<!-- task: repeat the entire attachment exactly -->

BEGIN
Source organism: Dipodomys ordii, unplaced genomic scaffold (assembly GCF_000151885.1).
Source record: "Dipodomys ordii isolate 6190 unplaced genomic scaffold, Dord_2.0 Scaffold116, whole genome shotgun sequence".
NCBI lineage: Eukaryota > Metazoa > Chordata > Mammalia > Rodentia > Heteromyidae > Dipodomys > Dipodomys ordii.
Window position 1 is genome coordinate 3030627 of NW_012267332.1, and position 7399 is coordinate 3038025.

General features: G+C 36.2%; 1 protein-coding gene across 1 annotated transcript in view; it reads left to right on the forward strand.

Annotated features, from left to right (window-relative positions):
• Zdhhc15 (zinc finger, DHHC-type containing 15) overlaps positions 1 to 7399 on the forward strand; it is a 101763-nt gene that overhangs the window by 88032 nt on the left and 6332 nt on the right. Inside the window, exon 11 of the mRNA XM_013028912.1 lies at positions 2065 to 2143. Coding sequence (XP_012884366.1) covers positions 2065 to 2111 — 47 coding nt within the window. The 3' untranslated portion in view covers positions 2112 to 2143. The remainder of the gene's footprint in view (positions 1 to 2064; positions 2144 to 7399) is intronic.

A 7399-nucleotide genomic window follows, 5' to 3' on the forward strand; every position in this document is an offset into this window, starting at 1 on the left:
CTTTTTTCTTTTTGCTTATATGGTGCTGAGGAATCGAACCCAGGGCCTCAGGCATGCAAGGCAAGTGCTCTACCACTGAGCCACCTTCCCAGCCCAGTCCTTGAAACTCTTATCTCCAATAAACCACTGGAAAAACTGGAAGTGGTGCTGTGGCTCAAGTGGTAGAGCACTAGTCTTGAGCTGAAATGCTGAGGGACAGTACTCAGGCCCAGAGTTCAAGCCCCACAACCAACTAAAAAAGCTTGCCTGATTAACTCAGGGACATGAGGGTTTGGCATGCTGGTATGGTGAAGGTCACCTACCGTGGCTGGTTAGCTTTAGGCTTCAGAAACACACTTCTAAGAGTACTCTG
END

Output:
Source organism: Dipodomys ordii, unplaced genomic scaffold (assembly GCF_000151885.1).
Source record: "Dipodomys ordii isolate 6190 unplaced genomic scaffold, Dord_2.0 Scaffold116, whole genome shotgun sequence".
NCBI lineage: Eukaryota > Metazoa > Chordata > Mammalia > Rodentia > Heteromyidae > Dipodomys > Dipodomys ordii.
Window position 1 is genome coordinate 3030627 of NW_012267332.1, and position 7399 is coordinate 3038025.

General features: G+C 36.2%; 1 protein-coding gene across 1 annotated transcript in view; it reads left to right on the forward strand.

Annotated features, from left to right (window-relative positions):
• Zdhhc15 (zinc finger, DHHC-type containing 15) overlaps positions 1 to 7399 on the forward strand; it is a 101763-nt gene that overhangs the window by 88032 nt on the left and 6332 nt on the right. Inside the window, exon 11 of the mRNA XM_013028912.1 lies at positions 2065 to 2143. Coding sequence (XP_012884366.1) covers positions 2065 to 2111 — 47 coding nt within the window. The 3' untranslated portion in view covers positions 2112 to 2143. The remainder of the gene's footprint in view (positions 1 to 2064; positions 2144 to 7399) is intronic.

A 7399-nucleotide genomic window follows, 5' to 3' on the forward strand; every position in this document is an offset into this window, starting at 1 on the left:
CTTTTTTCTTTTTGCTTATATGGTGCTGAGGAATCGAACCCAGGGCCTCAGGCATGCAAGGCAAGTGCTCTACCACTGAGCCACCTTCCCAGCCCAGTCCTTGAAACTCTTATCTCCAATAAACCACTGGAAAAACTGGAAGTGGTGCTGTGGCTCAAGTGGTAGAGCACTAGTCTTGAGCTGAAATGCTGAGGGACAGTACTCAGGCCCAGAGTTCAAGCCCCACAACCAACTAAAAAAGCTTGCCTGATTAACTCAGGGACATGAGGGTTTGGCATGCTGGTATGGTGAAGGTCACCTACCGTGGCTGGTTAGCTTTAGGCTTCAGAAACACACTTCTAAGAGTACTCTG